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Greenleaf is a Bostonian. I am told his father lives now in your town. The young man went privateering in the war, was several times taken, and, I believe, as often made his escape. He was in Prance. I have been told he was bound to Thomas, at Worcester, but ran away from him, and worked awhile with Carter, at Providence.

We are sorry to hear of your indisposition. Mrs. H. says mallows tea will be good for you. She finds castor oil (a vegetable oil expressed from the seeds of the Palma Christi) a sovereign antidote to the cholic. It is a valuable family medicine (a cathartic), and perfectly safe. Dose, about a tablespoonful; and wine makes a good vehicle. The whitest and clearest oil is the best, being most free from rancidity. It comes from the West Indies.

Dr. Rush has merit in attempting to banish the abuse of spirituous liquors; but I feel he will be unsuccessful.

The letter to Carey is forwarded. So is Young's. I have enquired at the stage house, but can hear nothing of your bundle.

I thank you for the Blacksmith's Letter. As I have one in my farrago, I have given the one you sent to my friend Morse, who is now here, and sends his compliments to you.

We hear nothing from Carolina yet, but have no doubt that matters will terminate favourably there, if they have not already done so. I reserved the enclosed for you, and forgot to send it before.

Nothing new. All well, and unite in love to you and yours, with your affectionate friend,

Eben. Hazard.

HAZARD TO BELKNAP.

New York, May 31, 1788.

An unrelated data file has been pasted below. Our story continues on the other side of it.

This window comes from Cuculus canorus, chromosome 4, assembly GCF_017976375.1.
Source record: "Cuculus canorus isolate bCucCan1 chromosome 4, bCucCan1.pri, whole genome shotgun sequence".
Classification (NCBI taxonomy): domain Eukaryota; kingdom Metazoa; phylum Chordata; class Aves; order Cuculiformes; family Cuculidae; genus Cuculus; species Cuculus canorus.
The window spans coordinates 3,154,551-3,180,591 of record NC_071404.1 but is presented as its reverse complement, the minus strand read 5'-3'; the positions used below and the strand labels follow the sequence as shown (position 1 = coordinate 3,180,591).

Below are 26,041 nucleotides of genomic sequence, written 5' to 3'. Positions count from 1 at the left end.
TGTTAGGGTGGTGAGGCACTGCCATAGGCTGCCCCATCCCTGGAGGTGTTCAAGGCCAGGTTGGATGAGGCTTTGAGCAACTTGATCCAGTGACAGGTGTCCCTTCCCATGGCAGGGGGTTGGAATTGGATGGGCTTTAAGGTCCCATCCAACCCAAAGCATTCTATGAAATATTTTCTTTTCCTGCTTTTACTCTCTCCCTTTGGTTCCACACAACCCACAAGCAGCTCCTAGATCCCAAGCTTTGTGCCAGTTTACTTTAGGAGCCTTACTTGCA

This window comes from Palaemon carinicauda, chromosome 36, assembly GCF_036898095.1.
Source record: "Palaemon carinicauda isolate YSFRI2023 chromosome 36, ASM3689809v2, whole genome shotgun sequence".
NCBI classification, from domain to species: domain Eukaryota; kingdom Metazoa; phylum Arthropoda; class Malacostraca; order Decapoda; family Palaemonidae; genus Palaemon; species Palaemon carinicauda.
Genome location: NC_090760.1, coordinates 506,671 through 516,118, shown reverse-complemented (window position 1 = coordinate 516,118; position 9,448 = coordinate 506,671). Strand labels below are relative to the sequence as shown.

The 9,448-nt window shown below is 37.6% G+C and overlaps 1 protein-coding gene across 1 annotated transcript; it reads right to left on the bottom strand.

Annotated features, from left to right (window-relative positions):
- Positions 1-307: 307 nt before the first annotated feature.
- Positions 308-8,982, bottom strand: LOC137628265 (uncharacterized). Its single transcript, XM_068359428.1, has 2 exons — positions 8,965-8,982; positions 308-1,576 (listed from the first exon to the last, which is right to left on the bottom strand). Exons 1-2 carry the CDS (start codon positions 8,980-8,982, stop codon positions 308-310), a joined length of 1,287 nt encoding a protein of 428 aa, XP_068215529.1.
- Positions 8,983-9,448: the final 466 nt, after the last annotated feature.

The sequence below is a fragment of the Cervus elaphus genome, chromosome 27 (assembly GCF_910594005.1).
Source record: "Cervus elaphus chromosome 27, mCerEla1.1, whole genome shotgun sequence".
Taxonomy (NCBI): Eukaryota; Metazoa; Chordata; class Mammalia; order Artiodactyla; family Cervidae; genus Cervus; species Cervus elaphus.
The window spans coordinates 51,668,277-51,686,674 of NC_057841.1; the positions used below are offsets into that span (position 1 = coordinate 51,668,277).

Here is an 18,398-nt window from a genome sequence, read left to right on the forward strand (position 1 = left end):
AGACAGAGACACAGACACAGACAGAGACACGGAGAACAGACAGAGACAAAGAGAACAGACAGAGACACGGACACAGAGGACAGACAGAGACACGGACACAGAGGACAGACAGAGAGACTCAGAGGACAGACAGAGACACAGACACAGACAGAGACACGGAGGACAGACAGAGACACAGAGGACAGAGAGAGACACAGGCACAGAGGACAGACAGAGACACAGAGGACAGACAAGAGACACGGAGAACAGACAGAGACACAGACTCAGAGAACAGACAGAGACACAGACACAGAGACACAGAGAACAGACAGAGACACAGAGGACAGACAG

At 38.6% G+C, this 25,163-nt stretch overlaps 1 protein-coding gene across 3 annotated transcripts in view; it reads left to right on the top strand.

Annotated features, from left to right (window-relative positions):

My Dear Sir, — Yours of the 15th inst. I found to-day among my unanswered letters, which surprised and mortified me very much; for in it was Mr. Pike's to Mr. Morse, and our friend Waters's request for a copy of Steuben's Exercise. It must have arrived during my late indisposition; and, being unable to attend to it then, T have forgotten it since. I immediately went and delivered the letter to Mr. Morse, with a suitable apology; but what shall I say to Waters? Say every thing that is necessary for me.

I have received a letter, with some asbestos, from Mr. Pike. From his account, I suspect my scheme will prove abortive, as my intention was to have the asbestos spun, and made into gloves, stockings, pocket-handkerchiefs, &c.; but he tells me he once intended to have gloves made of it, but found it too short to spin. However, I shall not give up yet. The packet for Mr. Morse, enclosed in yours of 24th inst., is delivered to him. What the consequence may be, I do not know. He was called to us merely as a kind of stated supply, as our Presbytery have but few candidates and a number of vacancies within their limits, and the winter season rendered the seasonable arrival among us of supplies appointed by Presbytery very uncertain. Our congregation are not in an hurry to fix a minister among them, as they wish for an opportunity of sufficient trial to enable them to make a prudent choice. Hitherto Mr. Morse has given great satisfaction to the serious part of our congregation, and some of them have hinted at giving him a call; but this idea does not seem yet to have occurred to the "generality." There is another gentleman here (a Mr. Muir, a Scotch minister from Bermuda), who has preached to us occasionally, and is an acceptable preacher, too. Some among us have him in their eye. This is our situation, from which you will see that nothing certain can be determined.

We have nothing from Carolina yet, except that they had gone through the consideration of the new Constitution on the 22d May, when a motion was made for an adjournment till October, which was opposed by 135 against 89, and we are told the grand question was to be determined the next day. We do not know how the votes for Convention have gone in this State yet. In this city, the Feds, have a prodigious majority; but I suspect the counties will be mostly anti-federal. The Governour had but 134 votes in the city.

Enclosed is a letter from Philadelphia.